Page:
The responsible companies pay for water for people like McColpin, but she’s tired of waiting for the outcome of the official cleanup. She says she’s never had her well tested, and she’s afraid to wash in the water. McColpin says her husband dodged a bout with skin cancer just a couple years ago.
“Somebody polluted our water and somebody’s responsible for this,” McColpin said. “Fess up ... and give us our water.”
From the vantage of people like McColpin, the cleanup begun in 2004 has been slow and the definition of "cleanup" slippery. But the EPA and NIPSCO say they’ve done all they can to involve the community in what's called a “Superfund Alternative Agreement,” a less formal version of the official Superfund cleanup program. The “alternative” approach, they say, can save time and money by allowing polluters to enter into voluntary but legally-binding agreements.
But observers of Pines and other cleanup sites question whether this route is actually transparent and expedient. A recent EPA assessment says the alternative approach doesn’t necessarily make cleanups cheaper or faster. And Pines residents have repeatedly accused the EPA and the companies of making decisions about the cleanup behind closed doors.
“We feel that we’ve done more community involvement at the Pines site than some of our NPL sites,” said Rick Karl, who heads the EPA Region 5 Superfund Division. He says there’s no real difference in transparency or oversight from a regular Superfund cleanup aside from the formality of NPL listing.
Between 2002 and 2011, Region 5 established more alternative sites than the rest of the country combined. But Karl says he has not evaluated whether Superfund Alternative cleanups are faster or cheaper.
That’s not surprising, or so says Lisa Evans, an environmental activist and lawyer who worked for the EPA in the 1980s. “Are cleanups being done faster, does the community have more involvement in those sites, is it costing industry or the government less money?” Evans said. “None of that is true. What the advantage is, is that industry doesn’t have the stigma of having a Superfund site.”
Indeed, NIPSCO and their consultants are quick to point out that Pines is not a regular Superfund site and they are only “potentially responsible parties” under the alternative agreement. In other words, they’ve agreed to pay the price for cleanup, but they haven’t necessarily accepted blame for Pines’ groundwater contamination. The irony is that people like Shirley McColpin haven’t avoided the stigma of living in a contamination zone.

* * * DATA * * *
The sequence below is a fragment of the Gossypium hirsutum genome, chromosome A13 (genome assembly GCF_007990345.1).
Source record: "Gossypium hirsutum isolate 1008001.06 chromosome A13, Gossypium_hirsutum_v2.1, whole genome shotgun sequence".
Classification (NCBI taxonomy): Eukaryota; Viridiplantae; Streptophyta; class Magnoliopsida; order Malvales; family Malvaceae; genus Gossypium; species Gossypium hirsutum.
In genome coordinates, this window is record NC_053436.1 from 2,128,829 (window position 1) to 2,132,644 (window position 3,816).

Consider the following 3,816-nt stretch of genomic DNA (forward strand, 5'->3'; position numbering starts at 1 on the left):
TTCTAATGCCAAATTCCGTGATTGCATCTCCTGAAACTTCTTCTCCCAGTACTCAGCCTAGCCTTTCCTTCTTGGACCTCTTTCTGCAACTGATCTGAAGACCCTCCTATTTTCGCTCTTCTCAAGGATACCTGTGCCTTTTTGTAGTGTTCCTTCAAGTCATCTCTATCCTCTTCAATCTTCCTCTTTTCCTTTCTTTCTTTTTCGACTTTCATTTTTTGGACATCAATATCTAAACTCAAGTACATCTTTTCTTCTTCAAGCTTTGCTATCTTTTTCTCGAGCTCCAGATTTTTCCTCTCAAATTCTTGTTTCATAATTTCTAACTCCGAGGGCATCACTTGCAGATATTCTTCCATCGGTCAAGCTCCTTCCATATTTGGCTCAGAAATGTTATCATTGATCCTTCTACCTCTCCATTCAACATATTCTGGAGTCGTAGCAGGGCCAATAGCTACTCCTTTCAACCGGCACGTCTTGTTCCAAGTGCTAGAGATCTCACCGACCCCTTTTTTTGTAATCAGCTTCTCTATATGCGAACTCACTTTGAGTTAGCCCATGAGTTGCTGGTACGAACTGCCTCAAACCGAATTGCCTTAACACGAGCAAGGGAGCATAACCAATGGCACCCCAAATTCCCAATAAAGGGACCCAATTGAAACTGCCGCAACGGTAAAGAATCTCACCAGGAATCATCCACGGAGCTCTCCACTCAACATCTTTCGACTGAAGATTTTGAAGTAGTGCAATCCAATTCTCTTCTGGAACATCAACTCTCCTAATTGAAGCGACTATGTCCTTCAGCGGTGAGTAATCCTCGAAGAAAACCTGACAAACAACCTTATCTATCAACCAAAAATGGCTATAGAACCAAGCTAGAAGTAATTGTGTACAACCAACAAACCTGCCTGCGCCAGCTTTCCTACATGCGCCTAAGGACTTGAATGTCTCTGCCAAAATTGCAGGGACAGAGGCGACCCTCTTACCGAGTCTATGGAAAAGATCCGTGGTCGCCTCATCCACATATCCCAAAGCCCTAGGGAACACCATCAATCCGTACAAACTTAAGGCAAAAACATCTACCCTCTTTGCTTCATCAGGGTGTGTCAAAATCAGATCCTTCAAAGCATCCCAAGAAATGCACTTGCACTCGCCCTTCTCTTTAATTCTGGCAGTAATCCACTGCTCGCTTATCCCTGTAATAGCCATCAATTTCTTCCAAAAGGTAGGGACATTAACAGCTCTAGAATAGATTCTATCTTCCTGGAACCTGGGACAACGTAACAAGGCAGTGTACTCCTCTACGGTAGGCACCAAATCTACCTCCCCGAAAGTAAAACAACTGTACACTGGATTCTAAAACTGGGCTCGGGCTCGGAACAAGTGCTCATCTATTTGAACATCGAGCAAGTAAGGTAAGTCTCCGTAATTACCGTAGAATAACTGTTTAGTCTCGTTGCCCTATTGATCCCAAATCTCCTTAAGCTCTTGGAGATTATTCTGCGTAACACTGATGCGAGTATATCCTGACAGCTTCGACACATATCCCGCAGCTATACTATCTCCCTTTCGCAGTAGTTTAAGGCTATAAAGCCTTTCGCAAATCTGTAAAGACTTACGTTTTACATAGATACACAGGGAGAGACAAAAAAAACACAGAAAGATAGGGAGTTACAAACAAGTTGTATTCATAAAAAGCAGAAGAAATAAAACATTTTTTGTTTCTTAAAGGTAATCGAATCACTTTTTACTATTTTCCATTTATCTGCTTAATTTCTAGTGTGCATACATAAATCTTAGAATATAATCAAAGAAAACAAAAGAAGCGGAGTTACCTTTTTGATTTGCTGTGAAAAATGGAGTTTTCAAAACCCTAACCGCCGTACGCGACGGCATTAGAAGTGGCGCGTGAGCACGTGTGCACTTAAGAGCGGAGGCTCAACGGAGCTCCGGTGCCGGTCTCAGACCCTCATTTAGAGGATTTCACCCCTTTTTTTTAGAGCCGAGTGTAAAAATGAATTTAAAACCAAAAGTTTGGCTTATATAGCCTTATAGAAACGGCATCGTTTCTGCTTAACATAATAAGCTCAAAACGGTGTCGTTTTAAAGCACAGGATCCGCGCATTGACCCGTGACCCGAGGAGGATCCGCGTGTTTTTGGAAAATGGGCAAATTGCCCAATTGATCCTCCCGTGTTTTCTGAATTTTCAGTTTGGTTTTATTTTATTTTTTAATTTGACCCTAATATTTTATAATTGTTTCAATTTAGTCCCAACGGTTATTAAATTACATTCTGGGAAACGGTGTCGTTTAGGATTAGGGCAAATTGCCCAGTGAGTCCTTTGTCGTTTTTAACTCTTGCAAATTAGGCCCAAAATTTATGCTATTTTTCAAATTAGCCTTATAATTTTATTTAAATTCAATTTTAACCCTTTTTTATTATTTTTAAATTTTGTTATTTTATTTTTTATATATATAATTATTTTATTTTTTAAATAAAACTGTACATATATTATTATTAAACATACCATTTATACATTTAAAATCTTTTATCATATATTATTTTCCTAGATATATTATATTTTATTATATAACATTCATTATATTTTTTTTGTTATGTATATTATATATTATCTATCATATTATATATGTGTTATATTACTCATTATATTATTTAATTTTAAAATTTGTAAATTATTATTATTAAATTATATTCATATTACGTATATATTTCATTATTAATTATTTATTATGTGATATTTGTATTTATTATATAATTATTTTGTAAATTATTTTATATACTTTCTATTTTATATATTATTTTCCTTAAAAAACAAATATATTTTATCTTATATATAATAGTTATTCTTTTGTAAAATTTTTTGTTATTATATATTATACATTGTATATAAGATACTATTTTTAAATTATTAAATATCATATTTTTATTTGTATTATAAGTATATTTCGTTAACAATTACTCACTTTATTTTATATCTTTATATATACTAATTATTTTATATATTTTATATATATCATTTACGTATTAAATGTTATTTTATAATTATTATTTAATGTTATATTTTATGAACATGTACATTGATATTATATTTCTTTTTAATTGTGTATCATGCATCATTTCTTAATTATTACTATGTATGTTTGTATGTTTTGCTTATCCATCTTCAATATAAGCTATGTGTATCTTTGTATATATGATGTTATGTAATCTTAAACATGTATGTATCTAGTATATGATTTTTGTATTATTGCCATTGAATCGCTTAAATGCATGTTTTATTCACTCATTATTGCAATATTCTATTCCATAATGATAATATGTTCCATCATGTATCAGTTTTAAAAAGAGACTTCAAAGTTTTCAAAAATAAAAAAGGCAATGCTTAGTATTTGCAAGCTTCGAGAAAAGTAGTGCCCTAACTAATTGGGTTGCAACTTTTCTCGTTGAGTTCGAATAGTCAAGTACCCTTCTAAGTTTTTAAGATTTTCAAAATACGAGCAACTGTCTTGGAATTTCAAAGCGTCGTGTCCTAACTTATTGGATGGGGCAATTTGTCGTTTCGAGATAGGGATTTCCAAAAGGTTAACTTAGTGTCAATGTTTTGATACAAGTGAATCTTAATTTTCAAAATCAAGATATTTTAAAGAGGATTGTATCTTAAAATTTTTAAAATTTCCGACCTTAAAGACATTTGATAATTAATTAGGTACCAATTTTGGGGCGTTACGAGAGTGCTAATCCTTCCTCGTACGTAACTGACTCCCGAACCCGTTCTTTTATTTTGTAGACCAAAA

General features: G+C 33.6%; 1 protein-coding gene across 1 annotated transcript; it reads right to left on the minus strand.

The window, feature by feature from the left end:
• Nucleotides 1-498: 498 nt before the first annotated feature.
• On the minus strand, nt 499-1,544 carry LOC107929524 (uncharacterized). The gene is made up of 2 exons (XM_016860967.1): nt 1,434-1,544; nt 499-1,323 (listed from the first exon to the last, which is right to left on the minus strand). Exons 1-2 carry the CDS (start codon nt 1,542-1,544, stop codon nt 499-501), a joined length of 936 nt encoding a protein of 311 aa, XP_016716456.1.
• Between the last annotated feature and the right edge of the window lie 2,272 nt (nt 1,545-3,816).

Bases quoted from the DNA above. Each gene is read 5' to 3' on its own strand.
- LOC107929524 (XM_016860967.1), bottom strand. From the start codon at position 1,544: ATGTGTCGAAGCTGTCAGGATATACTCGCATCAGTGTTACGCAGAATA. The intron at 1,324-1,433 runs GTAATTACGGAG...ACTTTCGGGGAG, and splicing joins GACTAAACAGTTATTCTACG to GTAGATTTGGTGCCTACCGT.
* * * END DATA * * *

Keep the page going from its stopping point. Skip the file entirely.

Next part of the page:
“We’ve just been held prisoner,” she said. “You can’t sell your home, real estate agents won’t come. They don’t say, ‘You have poison water we’re not coming.’ But that’s the reason they don’t come.”
The slow grind
A likely culprit behind the pace of Superfund cleanups is the principle of the “polluter pays.”
As in most Superfund sites, the companies responsible for coal ash in Pines bankrolled the environmental investigation. They hired their own consultants, but they also issued grants to a citizen’s group, People in Need of Environmental Safety (P.I.N.E.S.), to hire an independent technical advisor to review the studies of environmental and human health risks from coal ash in Pines.
The result? The experts (again, one representing the company, another representing the citizens’ group) spar over technical details, while the residents absorb mixed messages about the contamination’s severity and sources. According to P.I.N.E.S. technical advisor, Chuck Norris of GeoHydro, fundamental questions remain unanswered — despite the fact that the EPA is nine years into its investigation.
For example, Norris says the EPA and AECOM haven’t adequately measured how much coal ash was buried and spread around Pines, where it’s located, or how much of the contamination can be accurately attributed to coal ash used as road fill. And, he says, the arsenic showing up in monitoring wells near the landfill has never been located in soil or water samples taken in other places, despite the fact that it’s presumably spreading with the groundwater plume or filtering out into the soil.